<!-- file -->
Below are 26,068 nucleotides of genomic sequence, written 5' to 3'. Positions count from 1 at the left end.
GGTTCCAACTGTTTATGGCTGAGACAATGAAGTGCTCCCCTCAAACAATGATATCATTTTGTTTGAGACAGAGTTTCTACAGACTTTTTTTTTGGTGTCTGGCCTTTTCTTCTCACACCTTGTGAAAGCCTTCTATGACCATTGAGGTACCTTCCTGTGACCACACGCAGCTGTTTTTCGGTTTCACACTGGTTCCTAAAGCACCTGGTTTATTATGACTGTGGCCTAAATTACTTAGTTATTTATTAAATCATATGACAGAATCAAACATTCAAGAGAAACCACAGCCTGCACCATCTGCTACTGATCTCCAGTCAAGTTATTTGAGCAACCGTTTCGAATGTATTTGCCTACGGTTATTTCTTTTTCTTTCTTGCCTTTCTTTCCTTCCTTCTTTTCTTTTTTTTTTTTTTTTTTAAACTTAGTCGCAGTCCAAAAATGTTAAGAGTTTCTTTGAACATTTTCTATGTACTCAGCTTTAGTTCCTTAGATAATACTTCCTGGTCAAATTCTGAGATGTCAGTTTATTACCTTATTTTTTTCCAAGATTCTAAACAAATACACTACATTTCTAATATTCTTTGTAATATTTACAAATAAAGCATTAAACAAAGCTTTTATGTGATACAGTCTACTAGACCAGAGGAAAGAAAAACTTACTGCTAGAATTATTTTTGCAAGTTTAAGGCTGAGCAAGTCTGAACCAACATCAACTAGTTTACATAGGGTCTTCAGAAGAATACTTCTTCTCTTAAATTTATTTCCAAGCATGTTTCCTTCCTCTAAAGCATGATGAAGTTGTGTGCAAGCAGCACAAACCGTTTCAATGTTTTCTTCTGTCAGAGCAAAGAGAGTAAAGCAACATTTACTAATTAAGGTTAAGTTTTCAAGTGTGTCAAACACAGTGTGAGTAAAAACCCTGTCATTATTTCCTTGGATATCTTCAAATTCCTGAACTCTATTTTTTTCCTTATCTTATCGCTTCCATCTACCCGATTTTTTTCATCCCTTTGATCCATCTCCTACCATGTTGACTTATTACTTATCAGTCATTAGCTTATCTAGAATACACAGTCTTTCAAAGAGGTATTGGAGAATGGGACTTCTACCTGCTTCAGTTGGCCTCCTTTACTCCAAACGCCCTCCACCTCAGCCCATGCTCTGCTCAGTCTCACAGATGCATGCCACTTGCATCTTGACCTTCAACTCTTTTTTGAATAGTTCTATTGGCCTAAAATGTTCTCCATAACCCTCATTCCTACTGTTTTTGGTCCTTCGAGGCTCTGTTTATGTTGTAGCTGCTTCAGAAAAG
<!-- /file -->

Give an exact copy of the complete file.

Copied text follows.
Below are 26,068 nucleotides of genomic sequence, written 5' to 3'. Positions count from 1 at the left end.
GGTTCCAACTGTTTATGGCTGAGACAATGAAGTGCTCCCCTCAAACAATGATATCATTTTGTTTGAGACAGAGTTTCTACAGACTTTTTTTTTGGTGTCTGGCCTTTTCTTCTCACACCTTGTGAAAGCCTTCTATGACCATTGAGGTACCTTCCTGTGACCACACGCAGCTGTTTTTCGGTTTCACACTGGTTCCTAAAGCACCTGGTTTATTATGACTGTGGCCTAAATTACTTAGTTATTTATTAAATCATATGACAGAATCAAACATTCAAGAGAAACCACAGCCTGCACCATCTGCTACTGATCTCCAGTCAAGTTATTTGAGCAACCGTTTCGAATGTATTTGCCTACGGTTATTTCTTTTTCTTTCTTGCCTTTCTTTCCTTCCTTCTTTTCTTTTTTTTTTTTTTTTTTAAACTTAGTCGCAGTCCAAAAATGTTAAGAGTTTCTTTGAACATTTTCTATGTACTCAGCTTTAGTTCCTTAGATAATACTTCCTGGTCAAATTCTGAGATGTCAGTTTATTACCTTATTTTTTTCCAAGATTCTAAACAAATACACTACATTTCTAATATTCTTTGTAATATTTACAAATAAAGCATTAAACAAAGCTTTTATGTGATACAGTCTACTAGACCAGAGGAAAGAAAAACTTACTGCTAGAATTATTTTTGCAAGTTTAAGGCTGAGCAAGTCTGAACCAACATCAACTAGTTTACATAGGGTCTTCAGAAGAATACTTCTTCTCTTAAATTTATTTCCAAGCATGTTTCCTTCCTCTAAAGCATGATGAAGTTGTGTGCAAGCAGCACAAACCGTTTCAATGTTTTCTTCTGTCAGAGCAAAGAGAGTAAAGCAACATTTACTAATTAAGGTTAAGTTTTCAAGTGTGTCAAACACAGTGTGAGTAAAAACCCTGTCATTATTTCCTTGGATATCTTCAAATTCCTGAACTCTATTTTTTTCCTTATCTTATCGCTTCCATCTACCCGATTTTTTTCATCCCTTTGATCCATCTCCTACCATGTTGACTTATTACTTATCAGTCATTAGCTTATCTAGAATACACAGTCTTTCAAAGAGGTATTGGAGAATGGGACTTCTACCTGCTTCAGTTGGCCTCCTTTACTCCAAACGCCCTCCACCTCAGCCCATGCTCTGCTCAGTCTCACAGATGCATGCCACTTGCATCTTGACCTTCAACTCTTTTTTGAATAGTTCTATTGGCCTAAAATGTTCTCCATAACCCTCATTCCTACTGTTTTTGGTCCTTCGAGGCTCTGTTTATGTTGTAGCTGCTTCAGAAAAG